The idea of the modern botanic garden dates from the Renaissance, but it is possible that gardens which resembled them existed long before. Certainly plants valued for their medicinal properties were collected, grown, and studied in gardens in many parts of the world. Chinese tradition says that the emperor Shen Nung experimented to find the medicinal properties of plants as early as the twenty-seventh century BCE. But since no writing existed at the time and his materia medica Shen Nung Pen Ts'ao Ching dates only from the seventh century CE, the possibility of a garden somewhat like a botanic garden in ancient China is only that, a possibility.
The systematic garden developed by the Greek scholar Theophrastus (372-288 BCE) is much better documented. The author of two major works on plants and botany Historia de Plantis (History of Plants or Inquiring into Plants) and De Causis Plantarums (The Causes of Plants), he was a trusted associate of Aristotle, who bequeathed to him his library, garden, and the leadership of his school. Among the students was Alexander the Great who appears to have sent back plants from his campaigns through Central Asia, which were then planted in Theophrastus's garden.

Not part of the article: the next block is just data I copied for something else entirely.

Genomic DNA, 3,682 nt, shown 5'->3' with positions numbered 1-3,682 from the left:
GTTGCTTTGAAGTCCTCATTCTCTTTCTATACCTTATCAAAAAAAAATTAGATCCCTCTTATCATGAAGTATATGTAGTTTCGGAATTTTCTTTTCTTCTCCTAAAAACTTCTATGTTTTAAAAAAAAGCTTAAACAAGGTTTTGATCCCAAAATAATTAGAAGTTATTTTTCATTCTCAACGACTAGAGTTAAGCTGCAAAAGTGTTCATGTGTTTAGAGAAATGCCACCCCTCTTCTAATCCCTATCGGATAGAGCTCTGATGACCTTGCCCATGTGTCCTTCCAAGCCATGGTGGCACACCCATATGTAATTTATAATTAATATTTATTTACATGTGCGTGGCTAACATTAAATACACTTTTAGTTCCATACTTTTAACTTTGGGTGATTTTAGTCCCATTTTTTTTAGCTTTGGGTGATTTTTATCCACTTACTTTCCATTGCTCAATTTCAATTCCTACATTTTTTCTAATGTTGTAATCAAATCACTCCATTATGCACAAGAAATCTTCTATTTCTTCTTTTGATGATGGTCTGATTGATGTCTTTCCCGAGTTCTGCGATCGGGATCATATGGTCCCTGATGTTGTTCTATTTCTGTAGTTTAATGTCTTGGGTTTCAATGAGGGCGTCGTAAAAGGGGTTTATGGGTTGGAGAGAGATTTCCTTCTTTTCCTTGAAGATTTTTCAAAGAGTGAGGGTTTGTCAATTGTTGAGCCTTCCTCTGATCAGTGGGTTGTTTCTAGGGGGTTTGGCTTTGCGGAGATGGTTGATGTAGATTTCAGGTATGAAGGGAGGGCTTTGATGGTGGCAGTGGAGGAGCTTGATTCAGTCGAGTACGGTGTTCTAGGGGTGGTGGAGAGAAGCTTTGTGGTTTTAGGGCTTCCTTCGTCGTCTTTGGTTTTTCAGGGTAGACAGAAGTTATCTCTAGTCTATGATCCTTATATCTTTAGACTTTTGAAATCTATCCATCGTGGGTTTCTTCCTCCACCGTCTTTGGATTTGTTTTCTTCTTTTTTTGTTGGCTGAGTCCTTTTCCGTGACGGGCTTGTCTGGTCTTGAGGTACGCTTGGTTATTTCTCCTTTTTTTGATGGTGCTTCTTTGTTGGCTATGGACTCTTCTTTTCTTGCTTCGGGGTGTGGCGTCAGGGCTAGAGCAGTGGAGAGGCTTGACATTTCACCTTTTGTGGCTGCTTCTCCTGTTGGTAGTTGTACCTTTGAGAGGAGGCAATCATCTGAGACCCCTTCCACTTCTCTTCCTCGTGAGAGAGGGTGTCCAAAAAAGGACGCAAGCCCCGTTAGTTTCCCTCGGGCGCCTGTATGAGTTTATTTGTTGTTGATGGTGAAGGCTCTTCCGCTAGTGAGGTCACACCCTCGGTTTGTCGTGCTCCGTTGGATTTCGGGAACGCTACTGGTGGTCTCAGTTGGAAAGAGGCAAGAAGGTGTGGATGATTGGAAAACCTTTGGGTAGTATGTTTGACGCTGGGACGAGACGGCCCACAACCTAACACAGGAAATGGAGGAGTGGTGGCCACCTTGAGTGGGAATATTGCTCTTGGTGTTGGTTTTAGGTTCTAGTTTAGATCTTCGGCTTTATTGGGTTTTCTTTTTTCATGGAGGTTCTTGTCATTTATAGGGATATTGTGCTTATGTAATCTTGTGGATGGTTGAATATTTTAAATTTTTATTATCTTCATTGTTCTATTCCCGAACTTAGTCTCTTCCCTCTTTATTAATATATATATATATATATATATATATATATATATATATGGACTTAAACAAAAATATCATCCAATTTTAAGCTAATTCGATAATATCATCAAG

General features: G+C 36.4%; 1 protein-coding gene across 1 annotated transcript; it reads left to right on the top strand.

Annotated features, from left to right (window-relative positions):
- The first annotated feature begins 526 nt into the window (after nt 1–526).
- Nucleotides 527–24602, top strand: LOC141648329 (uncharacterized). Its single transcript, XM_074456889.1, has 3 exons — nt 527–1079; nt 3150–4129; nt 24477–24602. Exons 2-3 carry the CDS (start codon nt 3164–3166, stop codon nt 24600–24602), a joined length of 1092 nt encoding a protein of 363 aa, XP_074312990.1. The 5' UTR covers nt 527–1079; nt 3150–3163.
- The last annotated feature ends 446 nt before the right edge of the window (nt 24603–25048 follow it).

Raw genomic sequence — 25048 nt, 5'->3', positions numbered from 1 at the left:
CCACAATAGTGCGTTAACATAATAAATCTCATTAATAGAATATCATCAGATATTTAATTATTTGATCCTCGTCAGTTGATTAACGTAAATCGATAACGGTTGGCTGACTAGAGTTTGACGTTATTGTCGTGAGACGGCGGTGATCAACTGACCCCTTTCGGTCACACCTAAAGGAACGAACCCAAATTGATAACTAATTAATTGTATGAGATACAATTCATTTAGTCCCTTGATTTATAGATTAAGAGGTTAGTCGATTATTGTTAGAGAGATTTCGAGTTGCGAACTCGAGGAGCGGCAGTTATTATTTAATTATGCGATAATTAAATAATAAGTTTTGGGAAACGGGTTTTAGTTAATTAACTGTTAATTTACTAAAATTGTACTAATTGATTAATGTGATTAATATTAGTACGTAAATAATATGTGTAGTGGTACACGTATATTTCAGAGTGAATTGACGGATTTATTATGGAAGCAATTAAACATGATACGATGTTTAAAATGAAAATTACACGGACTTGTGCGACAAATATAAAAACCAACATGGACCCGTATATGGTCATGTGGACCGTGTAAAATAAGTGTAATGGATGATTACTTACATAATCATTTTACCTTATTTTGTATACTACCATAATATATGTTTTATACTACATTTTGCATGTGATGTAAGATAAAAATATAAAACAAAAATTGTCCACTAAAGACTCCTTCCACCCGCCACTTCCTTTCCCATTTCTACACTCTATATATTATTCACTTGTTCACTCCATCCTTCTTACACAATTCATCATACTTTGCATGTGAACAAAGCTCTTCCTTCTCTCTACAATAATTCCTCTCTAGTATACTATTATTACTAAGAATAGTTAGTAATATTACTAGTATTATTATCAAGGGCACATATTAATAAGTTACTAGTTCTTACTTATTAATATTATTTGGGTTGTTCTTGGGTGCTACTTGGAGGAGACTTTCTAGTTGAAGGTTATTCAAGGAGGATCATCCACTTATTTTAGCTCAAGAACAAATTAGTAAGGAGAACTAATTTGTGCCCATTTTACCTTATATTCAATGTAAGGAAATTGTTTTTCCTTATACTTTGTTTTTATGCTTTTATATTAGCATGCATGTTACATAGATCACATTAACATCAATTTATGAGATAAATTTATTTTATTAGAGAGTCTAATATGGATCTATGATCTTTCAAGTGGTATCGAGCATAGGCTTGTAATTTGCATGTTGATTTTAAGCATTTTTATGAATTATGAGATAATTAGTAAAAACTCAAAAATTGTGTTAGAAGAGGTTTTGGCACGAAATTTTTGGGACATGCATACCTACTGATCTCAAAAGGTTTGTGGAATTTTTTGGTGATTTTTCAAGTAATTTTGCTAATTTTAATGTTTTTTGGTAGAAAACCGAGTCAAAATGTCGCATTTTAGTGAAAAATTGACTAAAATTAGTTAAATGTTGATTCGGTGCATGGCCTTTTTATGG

Other illustrious gardens featuring plants gathered for study were established in pre-Spanish-conquest Mexico. The Mexican emperor Montezuma's garden brought together plants from tropical regions as well as Mexico's highlands. Hernando Cortez was impressed by them when he and his men overran Mexico in the 1520s. He described the great gardens he found there as unlike anything known in Europe at the time.
Things would soon change, however, in part because of the plants brought back to Europe by explorers like Cortez.
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